As our annual tax forms arrive in the mail, most of us are programmed to put them in a safe place, get the remaining holiday bills paid off, forget about taxes until winter ends, then get everything ready just in time for the April 15 deadline.
This is a dispiriting ritual that doesn’t need to happen. The basic tax system we abide by now has been in place since 1955, when computers were still the stuff of science fiction and virtually all government paperwork was processed by hand. These days, of course, it’s faster, easier and safer to move financial information digitally, which could allow the Internal Revenue Service to automatically prepare tax returns for most Americans based on data the agency already has, eliminating the need for tax forms or deadlines. For political and societal reasons, however, it’s unlikely to happen.
After the 16th Amendment passed in 1913, establishing the national income tax, Congress selected March 1 as the deadline for paying taxes due from the year before. The original income tax applied only to the affluent, who had to pay a 1% tax on income of $3,000 or more for individuals (about $71,000 today), or $4,000 for married couples (about $94,000 today). There was an additional surtax on higher incomes, but most people paid no income tax, so there wasn’t much public concern about when Tax Day fell.
Still, even at the beginning, tax filers — including several members of Congress -- complained about the process being a complicated game of hide-and-seek between the government and taxpayers. As one legislator complained, "I write a law. You drill a hole in it. I plug the hole. You drill a hole in my plug."
The government found it needed a bit of extra time to process paperwork, so Congress pushed the tax deadline back to March 15 in 1918. In 1955 Congress changed it to April 15 for the same reason, though by then, the income tax had morphed from a limited levy on the wealthy to a mass tax that had helped pay for World War II and many other things. So there was a lot more work for government tax processors to handle. If you’re disinclined to trust the government, you might believe that Congress changed the deadline so Washington could hold onto tax refunds longer—though by the same logic, those who owe taxes as of April 15 enjoy the same benefit.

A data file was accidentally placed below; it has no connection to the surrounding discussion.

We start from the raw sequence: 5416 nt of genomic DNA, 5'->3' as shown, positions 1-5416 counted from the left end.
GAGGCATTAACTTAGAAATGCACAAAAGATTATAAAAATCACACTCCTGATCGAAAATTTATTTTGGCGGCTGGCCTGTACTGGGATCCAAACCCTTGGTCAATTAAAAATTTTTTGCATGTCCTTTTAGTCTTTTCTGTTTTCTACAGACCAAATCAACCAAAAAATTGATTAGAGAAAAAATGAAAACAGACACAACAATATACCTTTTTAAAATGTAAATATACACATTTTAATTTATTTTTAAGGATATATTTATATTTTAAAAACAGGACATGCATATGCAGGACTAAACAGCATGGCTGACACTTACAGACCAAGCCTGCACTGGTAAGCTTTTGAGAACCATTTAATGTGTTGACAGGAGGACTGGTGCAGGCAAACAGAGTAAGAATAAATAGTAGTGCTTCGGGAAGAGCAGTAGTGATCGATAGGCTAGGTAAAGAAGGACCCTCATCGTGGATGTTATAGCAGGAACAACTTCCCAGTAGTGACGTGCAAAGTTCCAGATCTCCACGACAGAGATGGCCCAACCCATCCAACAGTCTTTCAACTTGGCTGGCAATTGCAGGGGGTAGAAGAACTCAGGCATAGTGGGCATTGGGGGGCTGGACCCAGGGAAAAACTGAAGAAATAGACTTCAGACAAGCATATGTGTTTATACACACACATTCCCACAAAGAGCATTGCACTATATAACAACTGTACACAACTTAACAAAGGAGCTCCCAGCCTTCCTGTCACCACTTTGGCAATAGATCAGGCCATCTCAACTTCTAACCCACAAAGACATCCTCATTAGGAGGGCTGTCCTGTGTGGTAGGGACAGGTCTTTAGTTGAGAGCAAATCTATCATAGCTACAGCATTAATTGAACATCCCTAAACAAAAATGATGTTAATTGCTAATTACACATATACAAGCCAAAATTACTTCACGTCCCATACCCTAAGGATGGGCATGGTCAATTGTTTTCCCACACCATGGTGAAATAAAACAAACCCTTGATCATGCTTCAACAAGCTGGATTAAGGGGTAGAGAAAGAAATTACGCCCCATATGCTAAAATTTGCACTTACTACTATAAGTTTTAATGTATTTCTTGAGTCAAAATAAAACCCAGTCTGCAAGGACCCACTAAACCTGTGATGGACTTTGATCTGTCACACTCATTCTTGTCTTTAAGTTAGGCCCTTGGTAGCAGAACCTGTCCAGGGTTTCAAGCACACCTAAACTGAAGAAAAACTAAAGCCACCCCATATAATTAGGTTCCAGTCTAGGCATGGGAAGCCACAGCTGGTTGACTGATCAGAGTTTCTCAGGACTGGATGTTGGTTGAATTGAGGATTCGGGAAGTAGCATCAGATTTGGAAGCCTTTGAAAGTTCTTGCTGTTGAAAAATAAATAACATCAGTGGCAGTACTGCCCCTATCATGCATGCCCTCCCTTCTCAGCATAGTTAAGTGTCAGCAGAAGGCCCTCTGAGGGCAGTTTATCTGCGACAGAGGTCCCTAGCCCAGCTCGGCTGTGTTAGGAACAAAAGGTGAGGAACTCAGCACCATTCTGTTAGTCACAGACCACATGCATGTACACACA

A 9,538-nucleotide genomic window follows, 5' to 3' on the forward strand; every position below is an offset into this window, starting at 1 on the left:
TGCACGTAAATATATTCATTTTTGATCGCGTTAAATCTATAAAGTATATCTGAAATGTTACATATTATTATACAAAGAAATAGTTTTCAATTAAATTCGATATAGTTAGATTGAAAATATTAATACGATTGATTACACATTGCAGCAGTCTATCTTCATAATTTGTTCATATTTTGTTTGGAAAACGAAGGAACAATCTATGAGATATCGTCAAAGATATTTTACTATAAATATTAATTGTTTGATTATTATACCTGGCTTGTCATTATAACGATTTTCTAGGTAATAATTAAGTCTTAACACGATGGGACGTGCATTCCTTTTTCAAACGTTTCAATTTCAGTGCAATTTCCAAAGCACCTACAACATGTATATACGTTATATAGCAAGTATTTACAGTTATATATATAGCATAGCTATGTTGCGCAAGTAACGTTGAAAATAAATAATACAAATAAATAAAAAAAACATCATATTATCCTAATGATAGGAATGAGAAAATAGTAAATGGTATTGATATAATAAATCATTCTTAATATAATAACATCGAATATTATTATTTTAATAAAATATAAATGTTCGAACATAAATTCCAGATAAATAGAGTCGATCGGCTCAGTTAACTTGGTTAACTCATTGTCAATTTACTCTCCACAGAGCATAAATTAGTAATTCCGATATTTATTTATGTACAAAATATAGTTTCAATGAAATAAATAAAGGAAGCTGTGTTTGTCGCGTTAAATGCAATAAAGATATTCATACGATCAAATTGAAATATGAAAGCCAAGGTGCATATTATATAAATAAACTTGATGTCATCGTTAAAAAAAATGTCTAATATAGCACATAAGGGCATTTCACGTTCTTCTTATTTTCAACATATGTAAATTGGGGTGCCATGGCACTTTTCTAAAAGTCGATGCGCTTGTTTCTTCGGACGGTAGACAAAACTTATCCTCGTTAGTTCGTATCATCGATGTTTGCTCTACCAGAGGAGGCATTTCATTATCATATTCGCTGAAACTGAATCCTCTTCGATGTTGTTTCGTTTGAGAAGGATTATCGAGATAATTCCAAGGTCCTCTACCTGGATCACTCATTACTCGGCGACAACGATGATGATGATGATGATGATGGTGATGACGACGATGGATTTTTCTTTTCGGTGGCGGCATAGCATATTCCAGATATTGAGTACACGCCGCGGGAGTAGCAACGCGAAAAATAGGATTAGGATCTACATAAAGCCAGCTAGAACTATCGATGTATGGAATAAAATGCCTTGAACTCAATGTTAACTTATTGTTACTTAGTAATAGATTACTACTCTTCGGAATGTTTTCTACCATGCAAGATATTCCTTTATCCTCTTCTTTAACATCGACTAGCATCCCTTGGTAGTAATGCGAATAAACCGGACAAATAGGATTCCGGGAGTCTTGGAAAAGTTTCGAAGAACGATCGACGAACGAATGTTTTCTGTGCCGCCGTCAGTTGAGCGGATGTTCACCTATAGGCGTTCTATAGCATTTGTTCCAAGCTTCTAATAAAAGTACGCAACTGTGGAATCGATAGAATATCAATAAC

Since 1955, computers obviously have transformed the way we process all kinds of information, including the electronic filing of tax returns, which began in 1986. Despite massive advances in computing since then, however, the basic structure of tax filing hasn’t changed in nearly 60 years.
Innovation is certainly possible. “It’s technically feasible for the IRS to send a precompleted tax return to the vast majority of taxpayers every year,” says Joseph Thorndike, a historian with Tax Analysts who also teaches tax policy at Northwestern University Law School. Since most people have fairly simple taxes based largely on wage income, the IRS could compute standard deductions and taxes owed using data it already gets from employers and banks, then send a prepared return the taxpayer could amend as necessary.
For most taxpayers, this would be a considerable improvement over the current system. The IRS would do the paperwork instead of the taxpayer, with no real need to scramble to meet deadlines. Taxpayers with more complicated finances could still compute their own taxes, and anybody choosing not to amend their prepared return would simply owe what the form said they owe. “This would be super easy to do,” says Thorndike. “A lot of this filing process is needlessly complex right now.”
Go ahead — hyperventilate for a moment over the idea of the IRS preparing your tax return. While the technology for this type of system has been available for 20 years or more, public acceptance is obviously lacking. Trust in government has sunk to record lows, with the botched launch of Obamacare further tarnishing the government’s reputation for competence. The IRS is somewhat different, since it already holds huge databases with information on every U.S. taxpayer, yet the IRS itself has been embroiled in scandal recently. And revelations about the National Security Agency’s eavesdropping dragnet have made Americans leerier than ever about sharing information with the government.
So while academics tout the virtues of a precompleted tax return — sometimes dubbed the “simple return” — there’s been no serious effort by anybody in Congress to change the filing system or alter the deadline. Congress can’t even muster a serious plan to simplify the tax code, which virtually all analysts agree has become a mercilessly complex burden that costs ordinary people far more time and money than it should.
So Tax Day is here to stay, at least for the foreseeable future. If you’re looking for a bright side,Thorndike has one. “It’s the one day we all come together to do something that’s sort of a shared penance,” he says. “We all sit down and say, ‘OK, this is what the government is costing me.’ I kind of like it, even though it causes some amount of misery.” Well, that makes one of us.
Rick Newman’s latest book is Rebounders: How Winners Pivot From Setback To Success . Follow him on Twitter: @rickjnewman .